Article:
</configuration>


4. Run Time – Using Channel Programming


How does the channel factory know about the client credentials?  Pass a BindingParameterCollection that includes Client Credentials when creating a channel factory. The following code snippet shows how to do that. 


            // instantiate the binding


            HelloWorldAdapterBinding binding = new HelloWorldAdapterBinding();


            // set the custom binding property


            binding.Count = 3;


            // provide client credentials to the channel


            ClientCredentials clientCredentials = new ClientCredentials();


            clientCredentials.UserName.UserName = “sonua”;


            clientCredentials.UserName.Password = “password”;


            BindingParameterCollection bindingParms = new BindingParameterCollection();


            bindingParms.Add(clientCredentials);


            // Create EndpointAddress


            EndpointAddress address = new EndpointAddress(“hello://”);


            // create channel factory using channel shape IRequestChannel


            IChannelFactory<IRequestChannel> requestChannelFactory = binding.BuildChannelFactory<IRequestChannel>(bindingParms);


            // open channel factory


            requestChannelFactory.Open();


           


Once the channel factory is successfully opened based on the client credentials, continue to create the channel, open the channel and send/receive WCF messages to/from the channel.


5. Run Time – Using BizTalk WCF Adapter


Configure WCF-Custom transport type in the Send Port. 


Setting client certificate and windows settings


Select Behavior tab.  Right-click on EndpointBehavior, click on Add Extension and select clientCredentials endpoint behavior extension.  This should now look very similar to the SvcConfigEditor endpoint behavior interface.  Select the clientCertificate or windows based on your requirements and set the appropriate properties.












Selecting client credential behavior


Adding Client Credentials Endpoint Behavior


 


 


Setting username and password


Select Credentials tab.  Enter the username / password or use SSO.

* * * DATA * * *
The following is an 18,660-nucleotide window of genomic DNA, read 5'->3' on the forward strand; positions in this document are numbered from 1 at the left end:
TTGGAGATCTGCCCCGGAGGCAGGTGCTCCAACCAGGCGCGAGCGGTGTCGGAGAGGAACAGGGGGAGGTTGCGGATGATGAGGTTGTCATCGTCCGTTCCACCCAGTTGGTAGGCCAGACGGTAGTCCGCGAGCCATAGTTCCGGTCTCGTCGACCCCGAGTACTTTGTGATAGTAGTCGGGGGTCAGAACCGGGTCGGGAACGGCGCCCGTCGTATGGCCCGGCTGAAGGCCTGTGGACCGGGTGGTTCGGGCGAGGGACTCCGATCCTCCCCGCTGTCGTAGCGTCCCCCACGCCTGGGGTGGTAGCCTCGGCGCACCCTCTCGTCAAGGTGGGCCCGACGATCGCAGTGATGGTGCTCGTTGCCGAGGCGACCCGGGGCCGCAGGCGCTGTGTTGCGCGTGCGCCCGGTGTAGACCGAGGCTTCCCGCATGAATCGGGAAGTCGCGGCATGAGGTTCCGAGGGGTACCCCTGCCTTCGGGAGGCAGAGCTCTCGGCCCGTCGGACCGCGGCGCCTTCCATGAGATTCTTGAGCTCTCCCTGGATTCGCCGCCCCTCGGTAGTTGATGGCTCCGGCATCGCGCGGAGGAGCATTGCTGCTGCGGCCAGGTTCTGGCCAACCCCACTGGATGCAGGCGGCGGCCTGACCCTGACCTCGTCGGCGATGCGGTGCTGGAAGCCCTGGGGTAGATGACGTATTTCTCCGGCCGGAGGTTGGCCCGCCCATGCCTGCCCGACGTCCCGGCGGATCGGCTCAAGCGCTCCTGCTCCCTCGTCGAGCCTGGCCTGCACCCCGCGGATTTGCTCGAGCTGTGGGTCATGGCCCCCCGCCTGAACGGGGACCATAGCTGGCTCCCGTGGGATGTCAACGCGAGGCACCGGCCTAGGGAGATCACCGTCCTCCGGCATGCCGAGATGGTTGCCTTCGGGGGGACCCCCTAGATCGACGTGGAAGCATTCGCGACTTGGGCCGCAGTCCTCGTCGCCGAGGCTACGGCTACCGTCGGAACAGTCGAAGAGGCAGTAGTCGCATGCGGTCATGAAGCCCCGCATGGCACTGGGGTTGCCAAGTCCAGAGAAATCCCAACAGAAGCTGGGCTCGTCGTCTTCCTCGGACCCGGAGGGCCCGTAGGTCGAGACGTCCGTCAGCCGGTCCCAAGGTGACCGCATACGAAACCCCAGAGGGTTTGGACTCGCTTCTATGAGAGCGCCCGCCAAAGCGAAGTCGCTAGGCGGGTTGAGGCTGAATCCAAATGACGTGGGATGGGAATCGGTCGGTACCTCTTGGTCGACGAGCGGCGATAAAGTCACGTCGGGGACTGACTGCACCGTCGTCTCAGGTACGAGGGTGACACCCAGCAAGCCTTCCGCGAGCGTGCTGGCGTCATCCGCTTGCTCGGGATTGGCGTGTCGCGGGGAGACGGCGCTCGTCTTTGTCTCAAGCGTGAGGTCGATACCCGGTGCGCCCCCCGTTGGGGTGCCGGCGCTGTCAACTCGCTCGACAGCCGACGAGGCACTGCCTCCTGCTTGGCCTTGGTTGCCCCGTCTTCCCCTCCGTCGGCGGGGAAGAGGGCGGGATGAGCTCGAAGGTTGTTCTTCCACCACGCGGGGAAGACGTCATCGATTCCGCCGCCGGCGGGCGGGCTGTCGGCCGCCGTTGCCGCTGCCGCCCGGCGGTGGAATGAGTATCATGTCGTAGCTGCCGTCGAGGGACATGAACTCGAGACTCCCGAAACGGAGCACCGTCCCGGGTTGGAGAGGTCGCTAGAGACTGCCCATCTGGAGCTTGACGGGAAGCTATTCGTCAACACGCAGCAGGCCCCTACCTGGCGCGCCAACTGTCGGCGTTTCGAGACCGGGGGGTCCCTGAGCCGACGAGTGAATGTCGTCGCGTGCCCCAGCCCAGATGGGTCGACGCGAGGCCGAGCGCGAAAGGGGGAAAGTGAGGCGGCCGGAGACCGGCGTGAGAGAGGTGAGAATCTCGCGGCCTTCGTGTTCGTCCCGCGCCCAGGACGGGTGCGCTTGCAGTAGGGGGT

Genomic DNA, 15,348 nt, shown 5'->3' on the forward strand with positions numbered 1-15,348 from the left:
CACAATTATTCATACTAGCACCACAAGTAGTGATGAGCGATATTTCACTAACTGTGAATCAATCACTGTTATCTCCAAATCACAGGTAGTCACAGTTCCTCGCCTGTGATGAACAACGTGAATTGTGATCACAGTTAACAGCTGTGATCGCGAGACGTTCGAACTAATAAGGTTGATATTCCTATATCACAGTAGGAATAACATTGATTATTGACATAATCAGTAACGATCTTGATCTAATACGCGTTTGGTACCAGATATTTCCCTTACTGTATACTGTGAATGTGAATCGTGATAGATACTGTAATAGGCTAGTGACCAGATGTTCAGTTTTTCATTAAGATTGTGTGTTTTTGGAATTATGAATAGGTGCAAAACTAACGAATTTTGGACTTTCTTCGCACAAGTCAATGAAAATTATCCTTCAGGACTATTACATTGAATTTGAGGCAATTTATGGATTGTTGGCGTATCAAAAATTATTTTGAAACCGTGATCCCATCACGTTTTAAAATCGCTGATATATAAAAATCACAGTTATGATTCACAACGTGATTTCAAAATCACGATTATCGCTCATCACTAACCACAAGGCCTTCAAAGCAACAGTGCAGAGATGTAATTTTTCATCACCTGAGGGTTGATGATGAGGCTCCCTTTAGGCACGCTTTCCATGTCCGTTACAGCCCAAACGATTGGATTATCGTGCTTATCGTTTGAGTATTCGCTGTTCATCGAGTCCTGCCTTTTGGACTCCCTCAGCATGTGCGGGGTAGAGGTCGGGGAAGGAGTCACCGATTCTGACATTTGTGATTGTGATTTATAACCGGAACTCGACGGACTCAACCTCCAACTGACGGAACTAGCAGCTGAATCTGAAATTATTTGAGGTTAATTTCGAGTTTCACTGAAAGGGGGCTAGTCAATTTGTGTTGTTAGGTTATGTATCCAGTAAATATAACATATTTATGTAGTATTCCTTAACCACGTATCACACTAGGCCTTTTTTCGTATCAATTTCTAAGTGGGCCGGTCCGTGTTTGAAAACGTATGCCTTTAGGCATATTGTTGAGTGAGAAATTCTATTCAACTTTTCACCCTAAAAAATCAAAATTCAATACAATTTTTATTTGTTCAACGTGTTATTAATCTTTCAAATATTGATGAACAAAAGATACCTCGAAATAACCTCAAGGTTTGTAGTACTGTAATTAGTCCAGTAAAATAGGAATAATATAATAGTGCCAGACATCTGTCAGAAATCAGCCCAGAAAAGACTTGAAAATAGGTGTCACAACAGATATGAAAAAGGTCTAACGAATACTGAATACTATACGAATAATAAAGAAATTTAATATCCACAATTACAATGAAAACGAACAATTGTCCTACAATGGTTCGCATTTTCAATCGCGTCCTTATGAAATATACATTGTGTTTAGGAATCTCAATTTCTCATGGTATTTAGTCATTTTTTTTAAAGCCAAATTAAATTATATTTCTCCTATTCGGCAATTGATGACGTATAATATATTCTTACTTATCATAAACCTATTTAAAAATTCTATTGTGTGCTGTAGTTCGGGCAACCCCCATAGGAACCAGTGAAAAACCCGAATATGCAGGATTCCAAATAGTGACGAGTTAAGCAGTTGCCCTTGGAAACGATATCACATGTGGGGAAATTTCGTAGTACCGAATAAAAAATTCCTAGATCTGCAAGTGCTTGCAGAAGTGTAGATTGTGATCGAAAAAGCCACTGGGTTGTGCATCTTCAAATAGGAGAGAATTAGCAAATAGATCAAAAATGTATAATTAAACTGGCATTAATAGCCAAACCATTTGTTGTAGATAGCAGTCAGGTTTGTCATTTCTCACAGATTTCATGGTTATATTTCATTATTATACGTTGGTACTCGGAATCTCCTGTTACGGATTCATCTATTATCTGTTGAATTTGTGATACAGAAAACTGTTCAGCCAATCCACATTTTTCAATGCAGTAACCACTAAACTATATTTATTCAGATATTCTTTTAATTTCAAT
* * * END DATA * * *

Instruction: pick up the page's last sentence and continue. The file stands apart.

Note: BizTalk WCF Adapter supports importing and exporting configuration files.  You can choose to configure the WCF-Custom transport type by importing a WCF configuration file that already contains the endpoint behavior or use the Send Port WCF-Custom Transport Properties UI to add the client credential endpoint behavior.   


To Import or Export the configuration, select the Import/Export tab.  The exported configuration (see an example below) should look very similar to setting the application configuration file in other .NET applications as shown in previous sections of this post.


<configuration>


  <system.serviceModel>


    <client>


      <endpoint


              address=”hello://”


              behaviorConfiguration=”EndpointBehavior


              binding=”helloWorldBinding”


              bindingConfiguration=”helloWorldBinding”


              contract=”BizTalk”


              name=”HelloWorldBinding_SendPort” />


    </client>


    <behaviors>


      <endpointBehaviors>


        <behavior name=”EndpointBehavior“>


          <clientCredentials>


            <windows allowedImpersonationLevel=”Impersonation” />


          </clientCredentials>


        </behavior>


      </endpointBehaviors>


    </behaviors>


  </system.serviceModel>


</configuration>


 

Comments (4)

  1. An adapter built using WCF LOB Adapter SDK can be used in variety of topologies and scenarios. Follow

  2. An adapter built using WCF LOB Adapter SDK can be used in variety of topologies and scenarios. Follow

  3. Useless link says:

    An adapter built using WCF LOB Adapter SDK can be used in variety of topologies and scenarios. Follow

  4. Joel C says:

    Very helpful article.  Thanks so much for taking the time to write it.